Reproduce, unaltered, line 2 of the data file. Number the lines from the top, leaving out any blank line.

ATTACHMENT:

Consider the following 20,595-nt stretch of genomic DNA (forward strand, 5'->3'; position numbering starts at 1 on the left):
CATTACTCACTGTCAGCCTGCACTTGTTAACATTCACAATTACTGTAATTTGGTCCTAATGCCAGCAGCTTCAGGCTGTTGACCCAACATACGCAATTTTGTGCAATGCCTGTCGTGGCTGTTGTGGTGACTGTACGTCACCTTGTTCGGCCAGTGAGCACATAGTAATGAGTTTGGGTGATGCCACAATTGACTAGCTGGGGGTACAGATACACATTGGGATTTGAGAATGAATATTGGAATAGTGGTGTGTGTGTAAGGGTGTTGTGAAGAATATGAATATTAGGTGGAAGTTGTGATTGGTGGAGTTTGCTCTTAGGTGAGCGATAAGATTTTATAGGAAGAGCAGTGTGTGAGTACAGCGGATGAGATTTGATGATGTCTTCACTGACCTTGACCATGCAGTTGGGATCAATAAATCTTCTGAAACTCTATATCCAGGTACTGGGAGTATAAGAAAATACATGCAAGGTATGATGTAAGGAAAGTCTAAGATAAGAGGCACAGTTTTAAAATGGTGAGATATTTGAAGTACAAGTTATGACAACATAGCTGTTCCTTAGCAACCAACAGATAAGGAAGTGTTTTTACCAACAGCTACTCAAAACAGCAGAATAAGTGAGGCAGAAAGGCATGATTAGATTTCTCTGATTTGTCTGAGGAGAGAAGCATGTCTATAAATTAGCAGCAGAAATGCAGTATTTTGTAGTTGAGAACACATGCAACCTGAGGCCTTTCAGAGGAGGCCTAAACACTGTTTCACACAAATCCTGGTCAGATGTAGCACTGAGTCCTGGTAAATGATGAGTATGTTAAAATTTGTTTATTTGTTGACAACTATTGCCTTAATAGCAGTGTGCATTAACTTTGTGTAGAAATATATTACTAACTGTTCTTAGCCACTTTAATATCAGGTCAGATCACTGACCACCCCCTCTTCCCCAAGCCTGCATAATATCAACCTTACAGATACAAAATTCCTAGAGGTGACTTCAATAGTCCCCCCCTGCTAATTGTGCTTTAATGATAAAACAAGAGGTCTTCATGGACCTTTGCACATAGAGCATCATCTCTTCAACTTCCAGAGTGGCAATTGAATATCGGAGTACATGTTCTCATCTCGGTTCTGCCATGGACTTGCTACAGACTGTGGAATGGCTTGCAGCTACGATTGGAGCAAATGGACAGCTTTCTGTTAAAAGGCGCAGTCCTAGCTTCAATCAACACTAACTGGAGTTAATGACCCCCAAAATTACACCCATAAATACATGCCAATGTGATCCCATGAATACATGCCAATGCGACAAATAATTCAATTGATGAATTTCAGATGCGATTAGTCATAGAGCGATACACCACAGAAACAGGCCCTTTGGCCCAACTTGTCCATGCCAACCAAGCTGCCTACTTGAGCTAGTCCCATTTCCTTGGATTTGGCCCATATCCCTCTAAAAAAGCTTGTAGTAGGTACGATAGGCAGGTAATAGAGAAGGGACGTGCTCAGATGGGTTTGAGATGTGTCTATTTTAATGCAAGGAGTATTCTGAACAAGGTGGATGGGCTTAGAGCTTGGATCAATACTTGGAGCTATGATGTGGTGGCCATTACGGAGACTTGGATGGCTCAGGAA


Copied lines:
CATTACTCACTGTCAGCCTGCACTTGTTAACATTCACAATTACTGTAATTTGGTCCTAATGCCAGCAGCTTCAGGCTGTTGACCCAACATACGCAATTTTGTGCAATGCCTGTCGTGGCTGTTGTGGTGACTGTACGTCACCTTGTTCGGCCAGTGAGCACATAGTAATGAGTTTGGGTGATGCCACAATTGACTAGCTGGGGGTACAGATACACATTGGGATTTGAGAATGAATATTGGAATAGTGGTGTGTGTGTAAGGGTGTTGTGAAGAATATGAATATTAGGTGGAAGTTGTGATTGGTGGAGTTTGCTCTTAGGTGAGCGATAAGATTTTATAGGAAGAGCAGTGTGTGAGTACAGCGGATGAGATTTGATGATGTCTTCACTGACCTTGACCATGCAGTTGGGATCAATAAATCTTCTGAAACTCTATATCCAGGTACTGGGAGTATAAGAAAATACATGCAAGGTATGATGTAAGGAAAGTCTAAGATAAGAGGCACAGTTTTAAAATGGTGAGATATTTGAAGTACAAGTTATGACAACATAGCTGTTCCTTAGCAACCAACAGATAAGGAAGTGTTTTTACCAACAGCTACTCAAAACAGCAGAATAAGTGAGGCAGAAAGGCATGATTAGATTTCTCTGATTTGTCTGAGGAGAGAAGCATGTCTATAAATTAGCAGCAGAAATGCAGTATTTTGTAGTTGAGAACACATGCAACCTGAGGCCTTTCAGAGGAGGCCTAAACACTGTTTCACACAAATCCTGGTCAGATGTAGCACTGAGTCCTGGTAAATGATGAGTATGTTAAAATTTGTTTATTTGTTGACAACTATTGCCTTAATAGCAGTGTGCATTAACTTTGTGTAGAAATATATTACTAACTGTTCTTAGCCACTTTAATATCAGGTCAGATCACTGACCACCCCCTCTTCCCCAAGCCTGCATAATATCAACCTTACAGATACAAAATTCCTAGAGGTGACTTCAATAGTCCCCCCCTGCTAATTGTGCTTTAATGATAAAACAAGAGGTCTTCATGGACCTTTGCACATAGAGCATCATCTCTTCAACTTCCAGAGTGGCAATTGAATATCGGAGTACATGTTCTCATCTCGGTTCTGCCATGGACTTGCTACAGACTGTGGAATGGCTTGCAGCTACGATTGGAGCAAATGGACAGCTTTCTGTTAAAAGGCGCAGTCCTAGCTTCAATCAACACTAACTGGAGTTAATGACCCCCAAAATTACACCCATAAATACATGCCAATGTGATCCCATGAATACATGCCAATGCGACAAATAATTCAATTGATGAATTTCAGATGCGATTAGTCATAGAGCGATACACCACAGAAACAGGCCCTTTGGCCCAACTTGTCCATGCCAACCAAGCTGCCTACTTGAGCTAGTCCCATTTCCTTGGATTTGGCCCATATCCCTCTAAAAAAGCTTGTAGTAGGTACGATAGGCAGGTAATAGAGAAGGGACGTGCTCAGATGGGTTTGAGATGTGTCTATTTTAATGCAAGGAGTATTCTGAACAAGGTGGATGGGCTTAGAGCTTGGATCAATACTTGGAGCTATGATGTGGTGGCCATTACGGAGACTTGGATGGCTCAGGAA